I don’t I don’t know what you’re referring to. OK, well, for the spousal benefit. Yeah. Yeah. It only works best if they’re going to retire. Oh yeah. Yeah pretty much. If it’s great if they retire and die on the same day. Right, really good. Yeah, I see what you mean. Yes, I mean, it’s perfect if that happens because you don’t pay anything and the spouse gets and I also say that you shouldn’t marry someone much younger than yourself so they can live a long time, too.
But that’s right. That’s horrible life advice.
Oh, I wouldn’t listen to that again, because we’re not financial professionals that take our Laidig advice.
We’re simply trying to point out some of these considerations that maybe stress points in your financial plan that you really need to take a look at.
Yeah, right. Because these things are so important to get right the first time, especially the spousal benefit, because that is one that once OPM finalizes that paperwork, you only have 18 months if you want to change that benefit, otherwise you’re stuck with it. It doesn’t matter if you choose that this plan or if you think that this plan is too expensive for you or if you’ve found another way to cover that spousal income or what have you and you’ve selected the max amount to give to your spouse, you’re stuck paying 10 percent for four years and almost 10 percent versus IRS employee of that pension amount for that spousal benefit.
So this is very, very critical for people to take a look at and make sure that they’re looking at this through the right lens and really making a split decision on if this is a good thing for them or not, you’ve got to have that knowledge base behind it.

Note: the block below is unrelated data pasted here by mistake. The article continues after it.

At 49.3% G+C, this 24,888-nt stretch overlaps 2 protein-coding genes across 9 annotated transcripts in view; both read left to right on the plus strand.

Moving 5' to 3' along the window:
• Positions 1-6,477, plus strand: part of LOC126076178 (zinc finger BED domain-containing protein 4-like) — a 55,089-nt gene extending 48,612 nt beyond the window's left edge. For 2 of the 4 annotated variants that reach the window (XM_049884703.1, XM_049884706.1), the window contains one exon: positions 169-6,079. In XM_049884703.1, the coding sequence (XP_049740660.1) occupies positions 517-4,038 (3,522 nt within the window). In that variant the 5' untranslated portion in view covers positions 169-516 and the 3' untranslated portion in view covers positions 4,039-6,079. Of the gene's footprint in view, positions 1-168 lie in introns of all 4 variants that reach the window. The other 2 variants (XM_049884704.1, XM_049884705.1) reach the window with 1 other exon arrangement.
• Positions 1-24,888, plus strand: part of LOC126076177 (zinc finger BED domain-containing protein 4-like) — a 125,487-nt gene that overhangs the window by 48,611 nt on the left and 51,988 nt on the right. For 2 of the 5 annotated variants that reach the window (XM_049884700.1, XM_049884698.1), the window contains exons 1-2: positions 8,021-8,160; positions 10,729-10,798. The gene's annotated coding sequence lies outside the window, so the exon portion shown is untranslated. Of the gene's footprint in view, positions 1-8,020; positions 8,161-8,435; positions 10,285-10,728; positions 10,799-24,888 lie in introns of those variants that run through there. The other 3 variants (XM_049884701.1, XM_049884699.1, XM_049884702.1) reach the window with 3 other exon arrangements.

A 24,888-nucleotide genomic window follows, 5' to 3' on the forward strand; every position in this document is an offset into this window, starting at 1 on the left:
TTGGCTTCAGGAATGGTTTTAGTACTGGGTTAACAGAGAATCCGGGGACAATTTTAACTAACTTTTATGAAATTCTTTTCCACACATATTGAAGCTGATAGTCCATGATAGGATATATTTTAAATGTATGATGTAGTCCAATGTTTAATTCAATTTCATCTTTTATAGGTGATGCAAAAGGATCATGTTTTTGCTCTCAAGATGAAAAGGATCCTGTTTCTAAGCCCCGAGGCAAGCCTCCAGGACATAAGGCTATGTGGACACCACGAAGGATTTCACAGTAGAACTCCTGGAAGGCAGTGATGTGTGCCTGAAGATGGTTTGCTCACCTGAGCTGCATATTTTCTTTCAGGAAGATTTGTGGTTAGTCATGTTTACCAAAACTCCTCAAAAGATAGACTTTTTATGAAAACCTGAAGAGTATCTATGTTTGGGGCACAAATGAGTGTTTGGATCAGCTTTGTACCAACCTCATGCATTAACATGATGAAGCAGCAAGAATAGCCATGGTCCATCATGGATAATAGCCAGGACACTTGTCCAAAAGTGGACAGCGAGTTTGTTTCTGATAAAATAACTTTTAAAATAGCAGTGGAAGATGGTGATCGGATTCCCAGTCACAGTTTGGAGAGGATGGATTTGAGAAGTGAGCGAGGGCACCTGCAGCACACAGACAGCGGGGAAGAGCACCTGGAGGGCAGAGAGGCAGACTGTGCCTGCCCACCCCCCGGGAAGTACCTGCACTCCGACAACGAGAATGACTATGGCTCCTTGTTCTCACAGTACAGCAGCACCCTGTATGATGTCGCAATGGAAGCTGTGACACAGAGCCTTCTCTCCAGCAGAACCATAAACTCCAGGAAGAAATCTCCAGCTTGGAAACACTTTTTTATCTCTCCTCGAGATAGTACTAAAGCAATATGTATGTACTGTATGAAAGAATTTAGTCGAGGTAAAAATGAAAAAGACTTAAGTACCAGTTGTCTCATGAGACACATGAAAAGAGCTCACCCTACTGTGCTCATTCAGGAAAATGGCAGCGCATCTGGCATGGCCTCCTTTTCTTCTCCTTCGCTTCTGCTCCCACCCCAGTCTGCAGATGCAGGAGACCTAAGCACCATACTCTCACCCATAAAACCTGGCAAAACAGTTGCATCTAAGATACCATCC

You don’t Cassie. I did find one way around the whole thing that so there’s there’s 18 months, right? You have to make a decision or to change it. Right. There’s there’s another way to do it, and that’s to off your spouse.
But that advice, I don’t know, I, I wouldn’t I wouldn’t say. Yeah. Bad advice. OK, next one next question. Military buyback. How does that really work?
Oh boy. It you know what, I’m throwing this up. It depends. It depends because. It depends when you do it, because the longer you wait, the more expensive it’s going to be. And I know people, people who come into the workshop all the time and they say, you know, I’m looking at buying time, my my military time back, and and I say, OK, how long ago did you work? You know, did you work or were you in the military?
And they say, oh, 20 years ago. And I think, oh, my goodness, this could be quite a chunk of money that you’ve got to pay back. It’s not an easy thing then.